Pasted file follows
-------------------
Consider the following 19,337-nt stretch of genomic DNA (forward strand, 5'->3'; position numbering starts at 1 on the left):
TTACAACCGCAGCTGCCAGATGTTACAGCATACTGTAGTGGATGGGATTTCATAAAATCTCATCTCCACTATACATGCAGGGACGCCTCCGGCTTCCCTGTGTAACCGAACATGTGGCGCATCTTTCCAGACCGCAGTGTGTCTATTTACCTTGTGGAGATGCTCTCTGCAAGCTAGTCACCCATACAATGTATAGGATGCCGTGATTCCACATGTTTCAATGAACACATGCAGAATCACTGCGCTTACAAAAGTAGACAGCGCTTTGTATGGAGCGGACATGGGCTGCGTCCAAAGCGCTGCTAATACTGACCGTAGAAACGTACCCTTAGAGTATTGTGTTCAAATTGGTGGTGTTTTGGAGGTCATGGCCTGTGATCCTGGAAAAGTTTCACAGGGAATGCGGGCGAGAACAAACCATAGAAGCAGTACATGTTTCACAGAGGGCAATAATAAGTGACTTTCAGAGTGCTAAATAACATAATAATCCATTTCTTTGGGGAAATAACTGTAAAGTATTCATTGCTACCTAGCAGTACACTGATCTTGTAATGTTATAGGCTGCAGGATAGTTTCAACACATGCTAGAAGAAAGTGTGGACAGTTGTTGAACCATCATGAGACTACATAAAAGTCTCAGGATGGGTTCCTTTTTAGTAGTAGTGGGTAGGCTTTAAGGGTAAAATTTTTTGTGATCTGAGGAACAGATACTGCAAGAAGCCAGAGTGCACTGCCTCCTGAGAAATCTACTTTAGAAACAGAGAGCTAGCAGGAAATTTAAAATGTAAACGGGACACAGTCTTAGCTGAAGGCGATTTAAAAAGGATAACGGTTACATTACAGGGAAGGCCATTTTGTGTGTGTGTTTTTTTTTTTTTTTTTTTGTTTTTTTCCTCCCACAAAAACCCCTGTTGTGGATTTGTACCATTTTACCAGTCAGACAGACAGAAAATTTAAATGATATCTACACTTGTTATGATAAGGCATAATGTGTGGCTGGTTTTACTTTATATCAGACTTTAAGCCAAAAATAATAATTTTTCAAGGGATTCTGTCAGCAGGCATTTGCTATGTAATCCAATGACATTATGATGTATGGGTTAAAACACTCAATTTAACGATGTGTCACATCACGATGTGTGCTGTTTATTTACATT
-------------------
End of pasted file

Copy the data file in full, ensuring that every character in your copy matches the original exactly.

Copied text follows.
Consider the following 19,337-nt stretch of genomic DNA (forward strand, 5'->3'; position numbering starts at 1 on the left):
TTACAACCGCAGCTGCCAGATGTTACAGCATACTGTAGTGGATGGGATTTCATAAAATCTCATCTCCACTATACATGCAGGGACGCCTCCGGCTTCCCTGTGTAACCGAACATGTGGCGCATCTTTCCAGACCGCAGTGTGTCTATTTACCTTGTGGAGATGCTCTCTGCAAGCTAGTCACCCATACAATGTATAGGATGCCGTGATTCCACATGTTTCAATGAACACATGCAGAATCACTGCGCTTACAAAAGTAGACAGCGCTTTGTATGGAGCGGACATGGGCTGCGTCCAAAGCGCTGCTAATACTGACCGTAGAAACGTACCCTTAGAGTATTGTGTTCAAATTGGTGGTGTTTTGGAGGTCATGGCCTGTGATCCTGGAAAAGTTTCACAGGGAATGCGGGCGAGAACAAACCATAGAAGCAGTACATGTTTCACAGAGGGCAATAATAAGTGACTTTCAGAGTGCTAAATAACATAATAATCCATTTCTTTGGGGAAATAACTGTAAAGTATTCATTGCTACCTAGCAGTACACTGATCTTGTAATGTTATAGGCTGCAGGATAGTTTCAACACATGCTAGAAGAAAGTGTGGACAGTTGTTGAACCATCATGAGACTACATAAAAGTCTCAGGATGGGTTCCTTTTTAGTAGTAGTGGGTAGGCTTTAAGGGTAAAATTTTTTGTGATCTGAGGAACAGATACTGCAAGAAGCCAGAGTGCACTGCCTCCTGAGAAATCTACTTTAGAAACAGAGAGCTAGCAGGAAATTTAAAATGTAAACGGGACACAGTCTTAGCTGAAGGCGATTTAAAAAGGATAACGGTTACATTACAGGGAAGGCCATTTTGTGTGTGTGTTTTTTTTTTTTTTTTTTTGTTTTTTTCCTCCCACAAAAACCCCTGTTGTGGATTTGTACCATTTTACCAGTCAGACAGACAGAAAATTTAAATGATATCTACACTTGTTATGATAAGGCATAATGTGTGGCTGGTTTTACTTTATATCAGACTTTAAGCCAAAAATAATAATTTTTCAAGGGATTCTGTCAGCAGGCATTTGCTATGTAATCCAATGACATTATGATGTATGGGTTAAAACACTCAATTTAACGATGTGTCACATCACGATGTGTGCTGTTTATTTACATT